Goh Cheng Liang is one of Singapore’s best-known and least-celebrated tycoons. He has neither featured in any rich lists nor ever talked to the press, save for a one-off interview in 1997. Yet some of Singapore’s most prominent landmarks, like the high profile hospital Mt. Elizabeth and the Liang Court shopping mall at Clarke Quay, have been built by this reclusive businessman.
Goh never went to school. He was born to a poor family in a one-room tenement in 1928, one of four siblings. As a boy, he sold fishing nets and worked in a hardware store, learning business skills that were to shape his destiny. In 1949, when the British were auctioning off surplus stocks from World War II, Goh bought all the barrels of rotten paint for a song. With a Chinese dictionary of chemicals in hand, he went about mixing solvents, pigments and chemicals to make his own brand of paints called Pigeon. The following year, the Korean war broke out and an import ban landed Goh a whopping profit windfall.
Business was booming when an opportunity to tie up with Nippon Paint of Japan surfaced. Goh took the plunge with a 60-40 holding in a joint venture called the Nipsea Management Group. From nothing rose a paints conglomerate whose Nippon brand is today a household name in Asia. The Nippon brand now sells in 15 countries outside of Japan with some 15,000 employees and factories in 30 locations. Its annual turnover stands at $2.6 billion. Son Goh Hup Jin oversees the company run by professional managers.
Goh’s career has been the gritty journey of an entrepreneur. He never missed an opportunity to create, build and sell businesses to unlock their value. Over the years, he invested some of his profits from the paint business into property by building shopping malls, hotels, serviced residences, as well as a retail distribution business with Japanese partners, a contract manufacturing electronics business, specialty packaging, logistics, a food manufacturing operation in America and even a mining company in China! When his U.S.-educated son, Hup Jin, set about professionalizing some of the group companies and taking them public, Goh carved a parallel private empire with his longtime partners and employees under Yenom Industries. It owns serviced residences, gold courses, marinas, hotels and housing developments in Gulf Habour and elsewhere.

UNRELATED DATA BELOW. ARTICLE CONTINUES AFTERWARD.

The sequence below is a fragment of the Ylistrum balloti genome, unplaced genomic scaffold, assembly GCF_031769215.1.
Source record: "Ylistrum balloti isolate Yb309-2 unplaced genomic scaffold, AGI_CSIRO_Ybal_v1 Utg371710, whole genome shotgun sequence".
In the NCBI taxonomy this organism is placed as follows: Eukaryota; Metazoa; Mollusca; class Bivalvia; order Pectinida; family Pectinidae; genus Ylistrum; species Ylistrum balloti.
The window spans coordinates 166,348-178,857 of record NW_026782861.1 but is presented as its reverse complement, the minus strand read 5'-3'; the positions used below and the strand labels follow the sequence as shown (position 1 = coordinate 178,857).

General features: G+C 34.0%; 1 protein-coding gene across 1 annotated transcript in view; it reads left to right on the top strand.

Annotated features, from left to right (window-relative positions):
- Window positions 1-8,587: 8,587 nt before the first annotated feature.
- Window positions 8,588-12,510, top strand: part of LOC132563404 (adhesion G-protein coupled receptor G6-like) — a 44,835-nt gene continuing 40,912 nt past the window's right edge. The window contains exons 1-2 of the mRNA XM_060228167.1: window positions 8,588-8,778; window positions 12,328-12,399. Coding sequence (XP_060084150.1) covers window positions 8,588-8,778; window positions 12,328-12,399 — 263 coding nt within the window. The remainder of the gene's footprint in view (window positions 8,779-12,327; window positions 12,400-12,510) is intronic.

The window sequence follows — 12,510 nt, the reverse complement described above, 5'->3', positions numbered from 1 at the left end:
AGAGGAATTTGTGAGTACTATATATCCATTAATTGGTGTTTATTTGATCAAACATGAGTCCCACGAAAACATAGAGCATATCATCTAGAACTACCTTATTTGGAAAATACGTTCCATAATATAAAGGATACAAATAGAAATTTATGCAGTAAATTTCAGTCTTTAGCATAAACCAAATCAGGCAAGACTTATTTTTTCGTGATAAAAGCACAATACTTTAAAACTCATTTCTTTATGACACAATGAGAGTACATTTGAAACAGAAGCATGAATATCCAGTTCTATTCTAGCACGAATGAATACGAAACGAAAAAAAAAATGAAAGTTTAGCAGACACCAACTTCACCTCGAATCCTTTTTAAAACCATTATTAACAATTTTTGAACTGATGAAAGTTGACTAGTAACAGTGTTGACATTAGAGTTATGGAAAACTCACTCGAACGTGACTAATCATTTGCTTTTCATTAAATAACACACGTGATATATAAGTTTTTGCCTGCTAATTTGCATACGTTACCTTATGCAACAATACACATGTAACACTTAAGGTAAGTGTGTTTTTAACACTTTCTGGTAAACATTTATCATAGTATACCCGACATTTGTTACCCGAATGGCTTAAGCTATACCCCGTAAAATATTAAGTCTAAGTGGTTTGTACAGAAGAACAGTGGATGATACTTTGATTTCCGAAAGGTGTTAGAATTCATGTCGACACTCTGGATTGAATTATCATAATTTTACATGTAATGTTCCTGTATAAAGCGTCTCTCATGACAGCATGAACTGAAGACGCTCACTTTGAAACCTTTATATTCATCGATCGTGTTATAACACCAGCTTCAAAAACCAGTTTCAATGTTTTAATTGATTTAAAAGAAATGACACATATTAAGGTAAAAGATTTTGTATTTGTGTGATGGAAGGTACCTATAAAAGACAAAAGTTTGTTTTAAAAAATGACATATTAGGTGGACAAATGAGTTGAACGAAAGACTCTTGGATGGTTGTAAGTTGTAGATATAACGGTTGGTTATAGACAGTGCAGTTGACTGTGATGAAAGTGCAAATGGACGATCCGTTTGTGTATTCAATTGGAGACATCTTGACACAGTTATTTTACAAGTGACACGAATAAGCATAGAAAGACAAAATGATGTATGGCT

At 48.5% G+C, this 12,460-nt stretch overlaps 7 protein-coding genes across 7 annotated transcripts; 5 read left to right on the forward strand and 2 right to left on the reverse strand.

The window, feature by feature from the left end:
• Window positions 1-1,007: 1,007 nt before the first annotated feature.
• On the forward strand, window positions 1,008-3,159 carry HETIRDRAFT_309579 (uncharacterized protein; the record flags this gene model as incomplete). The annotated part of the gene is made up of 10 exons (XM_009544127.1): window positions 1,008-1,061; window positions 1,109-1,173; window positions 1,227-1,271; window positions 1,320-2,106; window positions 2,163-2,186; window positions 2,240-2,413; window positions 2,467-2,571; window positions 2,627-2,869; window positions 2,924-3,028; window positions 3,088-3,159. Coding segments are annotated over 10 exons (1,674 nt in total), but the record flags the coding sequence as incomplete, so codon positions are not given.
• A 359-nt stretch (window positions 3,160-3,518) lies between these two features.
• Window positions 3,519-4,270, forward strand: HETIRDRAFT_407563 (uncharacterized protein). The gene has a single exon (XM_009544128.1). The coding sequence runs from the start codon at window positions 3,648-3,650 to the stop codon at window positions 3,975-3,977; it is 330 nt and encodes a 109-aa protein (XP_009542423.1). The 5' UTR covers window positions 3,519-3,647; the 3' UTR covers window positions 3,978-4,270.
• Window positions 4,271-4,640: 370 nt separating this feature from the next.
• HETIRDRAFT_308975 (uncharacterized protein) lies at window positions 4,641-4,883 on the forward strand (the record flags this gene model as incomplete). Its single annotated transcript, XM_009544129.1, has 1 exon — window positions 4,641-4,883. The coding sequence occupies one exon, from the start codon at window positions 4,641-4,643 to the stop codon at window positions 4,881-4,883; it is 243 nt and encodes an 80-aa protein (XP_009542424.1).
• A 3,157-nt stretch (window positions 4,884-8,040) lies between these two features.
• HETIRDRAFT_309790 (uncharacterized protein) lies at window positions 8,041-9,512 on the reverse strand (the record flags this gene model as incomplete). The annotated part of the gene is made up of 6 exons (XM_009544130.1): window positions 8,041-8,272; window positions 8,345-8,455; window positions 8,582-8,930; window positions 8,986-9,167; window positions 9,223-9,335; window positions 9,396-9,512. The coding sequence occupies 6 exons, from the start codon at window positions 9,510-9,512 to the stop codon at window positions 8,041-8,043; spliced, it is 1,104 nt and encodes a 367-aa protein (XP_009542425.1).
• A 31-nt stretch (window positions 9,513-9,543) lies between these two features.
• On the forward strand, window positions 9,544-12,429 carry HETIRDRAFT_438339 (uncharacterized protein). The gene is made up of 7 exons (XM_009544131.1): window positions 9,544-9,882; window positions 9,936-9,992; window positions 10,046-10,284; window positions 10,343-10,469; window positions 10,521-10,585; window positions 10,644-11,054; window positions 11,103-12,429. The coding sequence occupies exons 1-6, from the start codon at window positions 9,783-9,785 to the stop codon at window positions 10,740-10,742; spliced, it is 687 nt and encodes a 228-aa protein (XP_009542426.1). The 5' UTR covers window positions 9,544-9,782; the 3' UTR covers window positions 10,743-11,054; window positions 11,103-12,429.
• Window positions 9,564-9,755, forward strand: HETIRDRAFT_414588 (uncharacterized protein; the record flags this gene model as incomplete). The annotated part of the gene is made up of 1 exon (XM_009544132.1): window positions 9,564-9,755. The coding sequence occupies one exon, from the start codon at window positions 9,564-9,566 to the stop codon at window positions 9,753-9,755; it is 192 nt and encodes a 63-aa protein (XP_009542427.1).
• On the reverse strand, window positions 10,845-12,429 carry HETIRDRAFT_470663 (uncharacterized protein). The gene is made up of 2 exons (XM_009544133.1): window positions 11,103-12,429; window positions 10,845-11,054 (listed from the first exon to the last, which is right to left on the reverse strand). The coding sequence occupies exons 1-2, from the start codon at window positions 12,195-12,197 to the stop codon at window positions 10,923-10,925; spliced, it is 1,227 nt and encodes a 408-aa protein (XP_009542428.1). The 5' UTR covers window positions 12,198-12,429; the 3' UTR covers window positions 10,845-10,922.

Over the years, Goh has been selling his stake in the publicly listed companies. He sold his 59% holding in Liang Court for $175 million to Pidemco Land in 1999. The $1 billion electronics service maker Omni Industries was sold to Celestica of Canada in 2001. Mt. Elizabeth was sold off, too. More recently, along with Crown Holdings of the U.S., he is taking listed Superior Multi-Packaging private.
Goh has come full circle, retracing his steps to his core competency in paints. Early this year, he made a $751 million bid for an additional 30% stake in Tokyo-listed parent Nippon, but quickly retreated in favor of growing the Asian business. He still makes news, though more for his generous endowments to scholarship funds, cancer research and education through the Goh Foundation, rather than his business moves.
See Forbes’ Real-Time Billionaires List HERE.
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